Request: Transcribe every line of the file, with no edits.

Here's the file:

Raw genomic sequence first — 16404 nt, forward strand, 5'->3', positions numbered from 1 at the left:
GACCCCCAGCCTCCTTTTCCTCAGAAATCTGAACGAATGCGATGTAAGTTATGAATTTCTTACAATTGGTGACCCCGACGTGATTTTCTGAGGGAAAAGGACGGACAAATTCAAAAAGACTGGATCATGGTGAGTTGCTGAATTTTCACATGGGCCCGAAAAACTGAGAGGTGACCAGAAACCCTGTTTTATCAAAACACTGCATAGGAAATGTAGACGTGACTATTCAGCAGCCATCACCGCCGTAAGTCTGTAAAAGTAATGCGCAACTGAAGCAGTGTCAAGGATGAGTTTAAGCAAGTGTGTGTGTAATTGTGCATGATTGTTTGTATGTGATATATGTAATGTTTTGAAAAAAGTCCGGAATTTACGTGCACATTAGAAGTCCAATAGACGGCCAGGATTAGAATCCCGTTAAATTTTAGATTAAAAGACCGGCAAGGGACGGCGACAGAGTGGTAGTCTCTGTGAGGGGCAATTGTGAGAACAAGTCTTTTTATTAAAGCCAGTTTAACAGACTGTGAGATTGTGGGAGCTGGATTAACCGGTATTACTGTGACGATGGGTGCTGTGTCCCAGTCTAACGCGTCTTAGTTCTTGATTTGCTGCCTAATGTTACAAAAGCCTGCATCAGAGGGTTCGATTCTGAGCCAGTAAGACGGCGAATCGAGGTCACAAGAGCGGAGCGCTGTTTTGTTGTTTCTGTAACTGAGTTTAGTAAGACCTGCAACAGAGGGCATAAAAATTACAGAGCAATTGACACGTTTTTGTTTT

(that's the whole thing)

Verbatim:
Raw genomic sequence first — 16404 nt, forward strand, 5'->3', positions numbered from 1 at the left:
GACCCCCAGCCTCCTTTTCCTCAGAAATCTGAACGAATGCGATGTAAGTTATGAATTTCTTACAATTGGTGACCCCGACGTGATTTTCTGAGGGAAAAGGACGGACAAATTCAAAAAGACTGGATCATGGTGAGTTGCTGAATTTTCACATGGGCCCGAAAAACTGAGAGGTGACCAGAAACCCTGTTTTATCAAAACACTGCATAGGAAATGTAGACGTGACTATTCAGCAGCCATCACCGCCGTAAGTCTGTAAAAGTAATGCGCAACTGAAGCAGTGTCAAGGATGAGTTTAAGCAAGTGTGTGTGTAATTGTGCATGATTGTTTGTATGTGATATATGTAATGTTTTGAAAAAAGTCCGGAATTTACGTGCACATTAGAAGTCCAATAGACGGCCAGGATTAGAATCCCGTTAAATTTTAGATTAAAAGACCGGCAAGGGACGGCGACAGAGTGGTAGTCTCTGTGAGGGGCAATTGTGAGAACAAGTCTTTTTATTAAAGCCAGTTTAACAGACTGTGAGATTGTGGGAGCTGGATTAACCGGTATTACTGTGACGATGGGTGCTGTGTCCCAGTCTAACGCGTCTTAGTTCTTGATTTGCTGCCTAATGTTACAAAAGCCTGCATCAGAGGGTTCGATTCTGAGCCAGTAAGACGGCGAATCGAGGTCACAAGAGCGGAGCGCTGTTTTGTTGTTTCTGTAACTGAGTTTAGTAAGACCTGCAACAGAGGGCATAAAAATTACAGAGCAATTGACACGTTTTTGTTTT